Jerry Rasmussen, a biologist with the U.S. Fish and Wildlife Service, displays a 4-foot-long, 85-pound Asian carp in Duluth, Minn. According to Mr. Rasmussen, `We ought to be destroying every [Asian] carp we find.'
They're as long as first-graders are tall and, at a stocky 85 pounds, probably eat a lot more than kids that age too.
Asian carp are scaring the heck out a lot of people in the Great Lakes region these days, despite the fact that - minus a few random sightings, apparently because of scattered illegal releases - they haven't really entered the lake system yet.
Government officials view them as the new poster child for ecological havoc that can be caused by invasive species. The carp are veritable aquatic bulldozers, capable of plowing through native fish habitat with their mouths wide open and gobbling up microscopic organisms that are a food staple for other fish.
“They act as large aquatic vacuum cleaners,” said Dennis Schornack, U.S. chairman of the International Joint Commission, a government agency that helps the United States and Canada resolve boundary water issues.
Asian carp are seen as a potential overnight nemesis for the region's commercial and sport-fishing industries, which together have a combined value of $4.7 billion. The latter is especially important to the Toledo area's tourism-based economy, because western Lake Erie is the warmest and, therefore, most productive area for Great Lakes fish.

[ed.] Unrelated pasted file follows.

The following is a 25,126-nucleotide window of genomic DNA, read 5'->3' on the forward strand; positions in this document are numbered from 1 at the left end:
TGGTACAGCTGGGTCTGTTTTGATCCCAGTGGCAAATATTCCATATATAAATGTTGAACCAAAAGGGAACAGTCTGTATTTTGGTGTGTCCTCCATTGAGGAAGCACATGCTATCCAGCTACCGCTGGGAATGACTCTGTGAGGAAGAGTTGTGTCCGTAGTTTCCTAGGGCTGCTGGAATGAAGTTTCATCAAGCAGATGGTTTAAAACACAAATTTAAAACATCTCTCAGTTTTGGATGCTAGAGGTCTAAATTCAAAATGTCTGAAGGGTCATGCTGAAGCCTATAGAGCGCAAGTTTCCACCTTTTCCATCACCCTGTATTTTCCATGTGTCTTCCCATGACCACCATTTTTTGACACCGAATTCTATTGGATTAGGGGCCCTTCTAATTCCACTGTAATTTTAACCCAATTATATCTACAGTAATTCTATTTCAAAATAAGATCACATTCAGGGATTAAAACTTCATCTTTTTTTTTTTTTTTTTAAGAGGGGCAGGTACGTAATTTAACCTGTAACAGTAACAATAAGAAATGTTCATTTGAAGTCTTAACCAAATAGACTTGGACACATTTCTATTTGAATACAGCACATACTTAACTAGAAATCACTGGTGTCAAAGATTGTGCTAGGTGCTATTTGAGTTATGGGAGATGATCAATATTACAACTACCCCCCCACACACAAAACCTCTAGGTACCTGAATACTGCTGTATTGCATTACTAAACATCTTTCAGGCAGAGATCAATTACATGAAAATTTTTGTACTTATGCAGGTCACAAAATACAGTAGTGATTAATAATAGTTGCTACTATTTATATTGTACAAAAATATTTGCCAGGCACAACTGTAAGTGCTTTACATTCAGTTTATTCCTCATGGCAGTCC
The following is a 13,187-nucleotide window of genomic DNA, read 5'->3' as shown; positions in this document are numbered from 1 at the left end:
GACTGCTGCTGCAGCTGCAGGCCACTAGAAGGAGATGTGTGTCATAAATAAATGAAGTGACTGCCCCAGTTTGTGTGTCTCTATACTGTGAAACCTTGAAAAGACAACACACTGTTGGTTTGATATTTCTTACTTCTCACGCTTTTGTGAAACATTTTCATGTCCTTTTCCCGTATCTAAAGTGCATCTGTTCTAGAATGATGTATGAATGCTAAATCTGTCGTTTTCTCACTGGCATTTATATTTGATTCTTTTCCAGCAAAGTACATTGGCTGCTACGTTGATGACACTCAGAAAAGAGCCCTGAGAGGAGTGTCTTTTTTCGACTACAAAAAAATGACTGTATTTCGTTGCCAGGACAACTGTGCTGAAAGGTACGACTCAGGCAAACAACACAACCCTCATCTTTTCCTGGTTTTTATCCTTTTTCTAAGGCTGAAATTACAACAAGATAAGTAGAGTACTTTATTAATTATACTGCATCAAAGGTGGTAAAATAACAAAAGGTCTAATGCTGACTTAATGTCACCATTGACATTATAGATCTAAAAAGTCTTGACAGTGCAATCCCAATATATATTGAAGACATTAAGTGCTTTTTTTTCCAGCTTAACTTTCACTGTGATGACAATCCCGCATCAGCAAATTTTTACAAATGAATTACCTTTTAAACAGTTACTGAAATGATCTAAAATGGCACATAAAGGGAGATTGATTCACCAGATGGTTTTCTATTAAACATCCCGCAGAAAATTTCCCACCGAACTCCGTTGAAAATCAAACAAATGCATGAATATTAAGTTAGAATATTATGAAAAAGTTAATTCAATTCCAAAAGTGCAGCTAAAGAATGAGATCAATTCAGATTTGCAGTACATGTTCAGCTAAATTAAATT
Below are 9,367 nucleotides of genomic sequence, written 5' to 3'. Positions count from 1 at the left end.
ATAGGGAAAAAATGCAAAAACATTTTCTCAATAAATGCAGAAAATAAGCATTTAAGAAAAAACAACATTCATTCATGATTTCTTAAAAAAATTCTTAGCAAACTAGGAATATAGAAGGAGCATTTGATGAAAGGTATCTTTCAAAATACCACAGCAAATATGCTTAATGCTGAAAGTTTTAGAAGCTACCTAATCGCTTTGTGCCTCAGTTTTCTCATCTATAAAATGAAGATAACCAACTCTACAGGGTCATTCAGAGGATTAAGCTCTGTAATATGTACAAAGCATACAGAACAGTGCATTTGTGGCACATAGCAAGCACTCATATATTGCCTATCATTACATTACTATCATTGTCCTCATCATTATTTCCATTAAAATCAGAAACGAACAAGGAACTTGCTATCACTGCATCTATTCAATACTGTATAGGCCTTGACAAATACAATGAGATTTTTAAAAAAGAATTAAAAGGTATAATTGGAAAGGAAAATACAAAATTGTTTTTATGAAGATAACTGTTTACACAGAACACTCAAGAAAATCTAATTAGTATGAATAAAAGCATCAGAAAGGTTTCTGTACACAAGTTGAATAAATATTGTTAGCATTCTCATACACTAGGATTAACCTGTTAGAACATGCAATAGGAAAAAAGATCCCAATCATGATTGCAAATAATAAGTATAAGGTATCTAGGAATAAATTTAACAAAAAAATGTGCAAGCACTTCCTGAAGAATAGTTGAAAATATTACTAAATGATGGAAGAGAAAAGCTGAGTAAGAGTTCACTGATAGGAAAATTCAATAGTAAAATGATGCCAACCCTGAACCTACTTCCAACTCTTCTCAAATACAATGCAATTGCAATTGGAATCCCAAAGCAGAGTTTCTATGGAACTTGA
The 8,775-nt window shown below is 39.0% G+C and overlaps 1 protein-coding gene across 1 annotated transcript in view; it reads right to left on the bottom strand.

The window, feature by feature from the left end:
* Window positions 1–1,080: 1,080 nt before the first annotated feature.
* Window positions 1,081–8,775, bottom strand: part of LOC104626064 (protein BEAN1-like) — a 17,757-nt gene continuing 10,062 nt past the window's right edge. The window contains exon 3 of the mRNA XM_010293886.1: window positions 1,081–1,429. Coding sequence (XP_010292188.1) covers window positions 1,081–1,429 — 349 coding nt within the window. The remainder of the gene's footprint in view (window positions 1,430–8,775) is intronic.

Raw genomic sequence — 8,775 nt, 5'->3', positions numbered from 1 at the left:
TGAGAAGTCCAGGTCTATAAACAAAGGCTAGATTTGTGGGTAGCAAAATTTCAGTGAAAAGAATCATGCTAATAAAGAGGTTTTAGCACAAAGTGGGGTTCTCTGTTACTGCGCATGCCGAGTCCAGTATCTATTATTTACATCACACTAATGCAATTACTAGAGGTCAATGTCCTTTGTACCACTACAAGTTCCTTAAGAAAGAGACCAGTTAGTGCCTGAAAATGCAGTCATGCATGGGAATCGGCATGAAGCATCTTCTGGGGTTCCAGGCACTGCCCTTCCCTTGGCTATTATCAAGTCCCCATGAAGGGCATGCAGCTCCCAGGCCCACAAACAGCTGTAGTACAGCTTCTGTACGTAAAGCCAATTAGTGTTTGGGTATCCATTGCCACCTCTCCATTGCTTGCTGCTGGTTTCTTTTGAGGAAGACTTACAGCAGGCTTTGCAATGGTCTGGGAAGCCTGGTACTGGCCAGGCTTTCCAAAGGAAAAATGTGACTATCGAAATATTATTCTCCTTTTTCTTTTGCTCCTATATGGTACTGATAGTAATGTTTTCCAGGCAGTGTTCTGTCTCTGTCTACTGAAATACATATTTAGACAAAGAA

“No question about it. Lake Erie could be impacted as much or more than any of the lakes,” said John Rogner, a U.S. Fish and Wildlife Service field supervisor.
If dramatic declines in habitat and fish populations were not enough to scare off fishermen, consider this: Asian carp are ultra-sensitive to vibrations. They leap into midair as boats approach, sometimes smacking people inside those vessels.
“Get down. They're coming in the boat!” yells a voice in one well-circulated video, as if it were some horror flick. The segment showed how Asian carp become airborne when scared. Two species from Asia are of particular concern, the silver carp and the bighead carp, Mr. Rogner said.
No biological threat to the Great Lakes appears to have received so much attention since zebra mussels started entering the lake system in 1988, via ballast water of oceanic ships.
“My opinion is we ought to be destroying every [Asian] carp we find,” said Jerry Rasmussen, another Fish and Wildlife Service biologist.
Asian carp could be weeks away from becoming the most notorious of some 150 types of unwelcome fish and plants that have made their way into the Great Lakes since the 1830s, often disrupting the lake ecology.